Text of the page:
FRANCE: SNCF is to be reinstated as the overall managing entity for rail infrastructure and operations under draft legislation presented to the Conseil des Ministres by Transport Minister Frédéric Cuvillier on October 16. The bill is expected to go to parliament following municipal elections in March 2014.
The ministry said the ‘ambitious’ programme for reform of the rail sector would end the separation of infrastructure introduced with the creation of Réseau Ferré de France in 1997, bringing together the different elements in the present structure which are ‘scattered and badly co-ordinated’.
The bill will create a national rail group, with SNCF becoming the ‘mother’ organisation setting strategy and overseeing two publicly-owned subsidiaries. SNCF Réseau will merge RFF with the SNCF Infra maintenance business and national traffic management body DCF to form a unified infrastructure business, while SNCF Mobilités will be responsible for passenger and freight train operations.
The legislation also aims to stabilise the debt accumulated by RFF and SNCF, which currently stands at around €40bn and has been rising by more than €1·5bn a year. Transport funding body AFITF will take more responsibility for financing major projects, while the government will negotiate performance contracts with all three SNCF bodies in order to restore the financial health of the infrastructure manager.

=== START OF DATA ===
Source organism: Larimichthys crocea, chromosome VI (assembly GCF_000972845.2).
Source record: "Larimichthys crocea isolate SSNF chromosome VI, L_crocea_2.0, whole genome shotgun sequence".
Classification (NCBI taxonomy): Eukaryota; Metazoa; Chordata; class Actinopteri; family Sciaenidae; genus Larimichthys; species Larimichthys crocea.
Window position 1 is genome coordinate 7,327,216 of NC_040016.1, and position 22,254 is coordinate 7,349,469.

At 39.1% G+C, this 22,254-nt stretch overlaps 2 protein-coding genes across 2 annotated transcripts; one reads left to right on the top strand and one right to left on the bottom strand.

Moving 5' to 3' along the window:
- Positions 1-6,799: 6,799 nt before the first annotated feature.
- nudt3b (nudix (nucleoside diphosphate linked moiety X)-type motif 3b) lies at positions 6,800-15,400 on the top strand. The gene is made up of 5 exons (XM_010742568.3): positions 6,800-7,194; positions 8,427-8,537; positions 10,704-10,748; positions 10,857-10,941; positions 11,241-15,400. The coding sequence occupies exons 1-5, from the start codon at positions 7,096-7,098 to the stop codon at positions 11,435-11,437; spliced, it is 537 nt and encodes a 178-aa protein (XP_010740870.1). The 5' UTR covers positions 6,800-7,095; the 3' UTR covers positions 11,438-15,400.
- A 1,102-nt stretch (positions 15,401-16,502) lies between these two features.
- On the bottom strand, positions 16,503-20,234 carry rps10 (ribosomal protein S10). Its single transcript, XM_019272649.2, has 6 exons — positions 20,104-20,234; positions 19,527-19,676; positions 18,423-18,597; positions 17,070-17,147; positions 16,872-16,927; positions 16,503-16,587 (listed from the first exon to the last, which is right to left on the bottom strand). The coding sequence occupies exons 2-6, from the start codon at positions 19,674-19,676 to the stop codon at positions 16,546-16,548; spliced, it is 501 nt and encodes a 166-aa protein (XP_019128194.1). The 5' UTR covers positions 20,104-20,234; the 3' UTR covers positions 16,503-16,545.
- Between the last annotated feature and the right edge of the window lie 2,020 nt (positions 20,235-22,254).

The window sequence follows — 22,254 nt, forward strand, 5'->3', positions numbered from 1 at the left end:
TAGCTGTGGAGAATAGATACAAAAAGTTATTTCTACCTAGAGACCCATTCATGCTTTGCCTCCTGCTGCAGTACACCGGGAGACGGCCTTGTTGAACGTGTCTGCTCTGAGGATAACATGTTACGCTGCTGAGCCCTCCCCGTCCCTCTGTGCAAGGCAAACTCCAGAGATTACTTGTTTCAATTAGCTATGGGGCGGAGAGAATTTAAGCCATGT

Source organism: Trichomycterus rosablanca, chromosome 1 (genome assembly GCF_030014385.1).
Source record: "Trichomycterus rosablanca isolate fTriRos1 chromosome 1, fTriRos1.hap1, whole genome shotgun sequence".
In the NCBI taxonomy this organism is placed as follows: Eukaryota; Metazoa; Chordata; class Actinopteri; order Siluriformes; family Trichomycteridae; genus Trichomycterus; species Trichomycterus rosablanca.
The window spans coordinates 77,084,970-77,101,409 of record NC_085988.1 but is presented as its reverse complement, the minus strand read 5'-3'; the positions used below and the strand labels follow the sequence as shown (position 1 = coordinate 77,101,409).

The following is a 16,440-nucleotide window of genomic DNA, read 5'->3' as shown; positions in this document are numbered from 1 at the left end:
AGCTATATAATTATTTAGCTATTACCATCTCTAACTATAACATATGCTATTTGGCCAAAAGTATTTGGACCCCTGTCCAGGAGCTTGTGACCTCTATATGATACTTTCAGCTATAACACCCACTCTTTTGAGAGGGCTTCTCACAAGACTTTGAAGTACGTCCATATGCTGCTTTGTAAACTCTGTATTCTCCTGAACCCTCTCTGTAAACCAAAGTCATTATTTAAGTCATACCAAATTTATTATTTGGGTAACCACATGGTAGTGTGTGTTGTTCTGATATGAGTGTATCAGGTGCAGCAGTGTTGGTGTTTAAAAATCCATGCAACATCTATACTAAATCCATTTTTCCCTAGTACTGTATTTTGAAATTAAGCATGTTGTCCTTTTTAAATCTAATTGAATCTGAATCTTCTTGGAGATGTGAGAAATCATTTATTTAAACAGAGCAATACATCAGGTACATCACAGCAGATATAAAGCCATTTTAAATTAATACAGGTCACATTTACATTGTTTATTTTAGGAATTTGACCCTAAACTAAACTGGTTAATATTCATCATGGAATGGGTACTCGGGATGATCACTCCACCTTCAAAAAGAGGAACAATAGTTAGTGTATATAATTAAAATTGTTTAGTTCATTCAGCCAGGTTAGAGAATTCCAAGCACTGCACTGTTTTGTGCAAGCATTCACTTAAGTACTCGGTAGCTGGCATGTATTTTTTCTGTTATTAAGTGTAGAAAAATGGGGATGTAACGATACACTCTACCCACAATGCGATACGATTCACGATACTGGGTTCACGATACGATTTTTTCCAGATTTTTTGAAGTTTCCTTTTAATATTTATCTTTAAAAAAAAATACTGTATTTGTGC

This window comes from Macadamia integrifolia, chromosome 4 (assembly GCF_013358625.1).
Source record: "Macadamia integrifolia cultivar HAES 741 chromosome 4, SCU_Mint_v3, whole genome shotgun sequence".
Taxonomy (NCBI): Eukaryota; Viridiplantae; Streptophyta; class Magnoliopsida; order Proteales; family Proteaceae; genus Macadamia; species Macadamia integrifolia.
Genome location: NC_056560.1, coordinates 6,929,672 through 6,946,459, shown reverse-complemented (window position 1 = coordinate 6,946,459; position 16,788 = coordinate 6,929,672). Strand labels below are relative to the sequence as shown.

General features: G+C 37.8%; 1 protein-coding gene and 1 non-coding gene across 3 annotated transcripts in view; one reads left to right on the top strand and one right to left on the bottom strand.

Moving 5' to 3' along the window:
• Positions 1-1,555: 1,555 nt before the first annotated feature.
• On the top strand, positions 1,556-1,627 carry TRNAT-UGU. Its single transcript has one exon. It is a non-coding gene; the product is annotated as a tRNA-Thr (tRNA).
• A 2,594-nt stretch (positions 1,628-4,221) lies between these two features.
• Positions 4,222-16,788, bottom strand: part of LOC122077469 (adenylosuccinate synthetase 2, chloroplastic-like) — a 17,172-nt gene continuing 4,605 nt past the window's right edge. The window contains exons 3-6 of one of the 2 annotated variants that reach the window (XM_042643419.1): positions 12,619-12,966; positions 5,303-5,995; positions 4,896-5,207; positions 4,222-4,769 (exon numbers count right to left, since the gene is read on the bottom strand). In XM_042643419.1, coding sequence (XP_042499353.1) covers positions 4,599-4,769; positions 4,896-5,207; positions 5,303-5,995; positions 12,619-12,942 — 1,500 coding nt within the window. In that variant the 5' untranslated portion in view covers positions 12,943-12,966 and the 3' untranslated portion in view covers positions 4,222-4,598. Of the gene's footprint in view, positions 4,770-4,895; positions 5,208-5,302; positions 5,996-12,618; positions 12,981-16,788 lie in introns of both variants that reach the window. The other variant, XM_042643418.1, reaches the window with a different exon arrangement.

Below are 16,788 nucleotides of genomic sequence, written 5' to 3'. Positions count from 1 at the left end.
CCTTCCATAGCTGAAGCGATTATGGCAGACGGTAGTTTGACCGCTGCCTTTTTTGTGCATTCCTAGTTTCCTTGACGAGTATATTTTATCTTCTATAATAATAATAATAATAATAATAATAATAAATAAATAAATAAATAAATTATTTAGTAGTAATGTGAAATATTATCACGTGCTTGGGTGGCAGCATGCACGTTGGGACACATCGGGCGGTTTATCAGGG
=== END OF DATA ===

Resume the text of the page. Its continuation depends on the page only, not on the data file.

The bill stresses the need to strengthen the public service element across the rail business, with a stronger role for the state ‘to ensure the efficacy of the right to transport’. The special status of railway employees will remain, with terms and conditions to be based on a national agreement, which will apply to all French railway organisations to avoid ‘social dumping’.
Regulatory authority ARAF will have its powers increased, and will be charged with ensuring non-discriminatory access to the national network for all operators.
The transport ministry says the proposed reforms are compatible with current European legislation and the objectives of the Fourth Railway Package, and would allow the ‘French vision of public service’ to be included in the debate at European level.